A common example of prescriptive marketing analytics is email automation. Marketing automation software will automatically segment customers into groups based on behavior, intent, and other factors, and then deliver email content based on those traits. Customers are moved into different segments based on how they interact with each email they receive, and the cycle continues until they take the desired action (often, this is making a purchase).
Why is marketing analytics important?
In today’s digital world, shoppers are inundated with marketing messages and tactics everywhere they look. This has allowed them to become more selective in the media they choose to engage with — and ultimately the purchases they decide to make.
To capture shoppers’ attention and drive sales, it’s crucial for marketers to have access to robust data that allows them to target the right people, on the right channel, at the right time, with the right message. Marketing analytics tools surface this kind of information, which is used to shape the most effective and profitable marketing strategies.
Gain the benefits of marketing analytics
If you’re new to marketing analytics or your current analytics software isn’t cutting it, explore AdRoll’s all-in-one digital marketing platform. Our Cross-Channel Performance Dashboard makes it simple to analyze, segment, and optimize your campaigns across Google Search, display, and social media — all from one place.
The AdRoll Cross-Channel Performance Dashboard makes it easy to see campaigns holistically, analyze performance, run reports, gather insights, and optimize to improve return on investment.
Marketing analytics is the practice of tracking and analyzing data across marketing efforts to evaluate performance and reach a quantitative goal.
What are the main components of marketing analytics?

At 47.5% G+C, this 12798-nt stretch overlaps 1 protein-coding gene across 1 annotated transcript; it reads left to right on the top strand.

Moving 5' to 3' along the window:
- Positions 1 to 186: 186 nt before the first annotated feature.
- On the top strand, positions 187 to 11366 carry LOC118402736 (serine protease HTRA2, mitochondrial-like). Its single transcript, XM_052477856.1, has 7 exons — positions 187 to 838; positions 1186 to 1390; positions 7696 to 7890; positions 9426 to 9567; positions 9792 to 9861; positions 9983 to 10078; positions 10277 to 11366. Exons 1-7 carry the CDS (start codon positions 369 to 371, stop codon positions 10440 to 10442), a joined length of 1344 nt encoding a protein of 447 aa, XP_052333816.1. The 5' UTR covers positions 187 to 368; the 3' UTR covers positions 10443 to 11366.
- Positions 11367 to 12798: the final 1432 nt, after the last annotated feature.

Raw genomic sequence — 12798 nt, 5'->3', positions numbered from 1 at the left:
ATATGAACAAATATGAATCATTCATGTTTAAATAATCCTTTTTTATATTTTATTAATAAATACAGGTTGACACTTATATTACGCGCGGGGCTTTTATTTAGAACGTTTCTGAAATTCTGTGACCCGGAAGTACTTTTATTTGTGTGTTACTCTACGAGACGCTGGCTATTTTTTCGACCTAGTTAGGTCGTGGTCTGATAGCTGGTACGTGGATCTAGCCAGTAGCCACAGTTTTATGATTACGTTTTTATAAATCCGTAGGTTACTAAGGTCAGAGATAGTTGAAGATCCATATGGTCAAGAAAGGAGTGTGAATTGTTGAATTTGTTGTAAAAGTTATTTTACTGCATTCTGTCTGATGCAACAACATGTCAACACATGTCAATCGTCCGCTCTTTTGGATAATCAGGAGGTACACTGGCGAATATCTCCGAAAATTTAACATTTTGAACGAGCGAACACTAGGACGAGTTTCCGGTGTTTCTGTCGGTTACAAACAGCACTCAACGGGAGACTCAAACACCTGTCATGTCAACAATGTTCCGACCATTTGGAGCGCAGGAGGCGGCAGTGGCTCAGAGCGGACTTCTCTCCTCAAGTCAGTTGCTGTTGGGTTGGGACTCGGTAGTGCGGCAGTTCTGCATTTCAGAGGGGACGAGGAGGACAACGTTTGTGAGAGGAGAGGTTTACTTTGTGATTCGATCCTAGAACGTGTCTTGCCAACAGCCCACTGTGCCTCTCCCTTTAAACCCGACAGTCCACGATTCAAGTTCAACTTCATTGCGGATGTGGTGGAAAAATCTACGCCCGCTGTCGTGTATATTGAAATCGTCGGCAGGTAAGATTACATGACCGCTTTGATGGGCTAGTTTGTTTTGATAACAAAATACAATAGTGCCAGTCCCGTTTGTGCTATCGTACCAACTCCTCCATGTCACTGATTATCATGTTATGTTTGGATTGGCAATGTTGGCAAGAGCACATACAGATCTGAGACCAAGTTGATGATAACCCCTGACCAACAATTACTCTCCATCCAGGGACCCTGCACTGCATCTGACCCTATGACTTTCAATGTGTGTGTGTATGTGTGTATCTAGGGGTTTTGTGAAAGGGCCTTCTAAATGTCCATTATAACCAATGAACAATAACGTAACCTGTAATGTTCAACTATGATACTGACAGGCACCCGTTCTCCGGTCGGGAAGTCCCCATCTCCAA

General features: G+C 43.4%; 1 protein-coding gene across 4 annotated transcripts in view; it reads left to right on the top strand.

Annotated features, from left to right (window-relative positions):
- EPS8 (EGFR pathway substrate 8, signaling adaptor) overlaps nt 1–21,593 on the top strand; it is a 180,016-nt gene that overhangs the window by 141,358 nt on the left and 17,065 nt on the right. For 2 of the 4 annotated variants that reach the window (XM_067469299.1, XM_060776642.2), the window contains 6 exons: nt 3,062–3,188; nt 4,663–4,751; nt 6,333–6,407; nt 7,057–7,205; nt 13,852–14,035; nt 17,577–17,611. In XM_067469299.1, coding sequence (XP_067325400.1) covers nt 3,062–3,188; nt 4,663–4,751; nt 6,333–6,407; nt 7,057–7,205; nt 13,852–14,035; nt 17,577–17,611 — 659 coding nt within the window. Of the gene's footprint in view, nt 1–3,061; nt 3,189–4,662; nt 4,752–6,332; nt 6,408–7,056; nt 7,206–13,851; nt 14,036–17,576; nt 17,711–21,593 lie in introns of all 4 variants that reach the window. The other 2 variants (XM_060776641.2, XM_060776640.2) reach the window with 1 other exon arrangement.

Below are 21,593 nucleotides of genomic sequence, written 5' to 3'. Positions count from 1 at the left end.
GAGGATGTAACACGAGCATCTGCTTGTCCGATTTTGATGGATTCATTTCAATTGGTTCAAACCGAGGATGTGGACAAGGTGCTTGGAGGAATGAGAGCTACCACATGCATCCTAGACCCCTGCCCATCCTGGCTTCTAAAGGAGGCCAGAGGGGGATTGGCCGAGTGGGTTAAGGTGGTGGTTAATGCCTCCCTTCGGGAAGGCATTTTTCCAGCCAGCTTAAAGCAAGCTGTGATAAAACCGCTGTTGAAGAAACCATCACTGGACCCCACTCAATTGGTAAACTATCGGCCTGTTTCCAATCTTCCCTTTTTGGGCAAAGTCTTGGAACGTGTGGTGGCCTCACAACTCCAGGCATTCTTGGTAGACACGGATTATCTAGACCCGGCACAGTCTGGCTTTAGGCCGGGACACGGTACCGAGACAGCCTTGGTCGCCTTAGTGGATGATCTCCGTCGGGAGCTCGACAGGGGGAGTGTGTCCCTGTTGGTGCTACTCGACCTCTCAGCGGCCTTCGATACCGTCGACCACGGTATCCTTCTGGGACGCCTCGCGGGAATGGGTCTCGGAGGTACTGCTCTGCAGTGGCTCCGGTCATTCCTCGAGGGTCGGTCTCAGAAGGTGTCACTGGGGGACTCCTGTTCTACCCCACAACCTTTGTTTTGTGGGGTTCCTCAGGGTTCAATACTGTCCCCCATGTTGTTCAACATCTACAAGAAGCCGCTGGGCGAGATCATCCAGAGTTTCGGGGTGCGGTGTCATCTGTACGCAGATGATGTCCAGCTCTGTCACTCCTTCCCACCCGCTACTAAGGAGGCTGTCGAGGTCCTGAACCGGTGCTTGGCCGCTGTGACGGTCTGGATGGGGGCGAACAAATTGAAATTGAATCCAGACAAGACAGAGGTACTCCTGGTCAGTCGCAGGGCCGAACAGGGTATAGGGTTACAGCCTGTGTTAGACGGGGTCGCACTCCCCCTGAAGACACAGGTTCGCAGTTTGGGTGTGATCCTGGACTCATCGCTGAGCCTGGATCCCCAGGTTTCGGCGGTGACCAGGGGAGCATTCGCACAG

A successful marketing analytics strategy involves four main activities:
Deciding what you want to measure and what your goals are
Collecting accurate and timely data
Analyzing the data, including identifying trends and making predictions
Acting on data insights to improve performance and achieve higher return on investment
Why is marketing analytics important?
Marketing analytics is important because it allows marketers to measure ROI, collect valuable audience insights, and make improvements to marketing strategies and initiatives. Marketing analytics tools enable marketers to optimize their marketing activities so shoppers receive the right message, on the right channel, at the right time.
How do you use marketing analytics?
You can use marketing analytics to learn about your customers and prospects (their interests, behaviors, and what motivates them to buy, for example) and campaign performance. Metrics like email open rate can indicate how well the messaging in the subject line is working, while customer lifetime value (CLV), which measures retention, could indicate a need for better targeting or lower acquisition costs.
What are the benefits of marketing analytics?
The benefits of marketing analytics include:
A clearer understanding of who your customers are and what they want
Visibility into how your marketing campaigns are performing — by themselves and as a whole
More precise segmentation and targeting
Insights to inform a more effective marketing strategy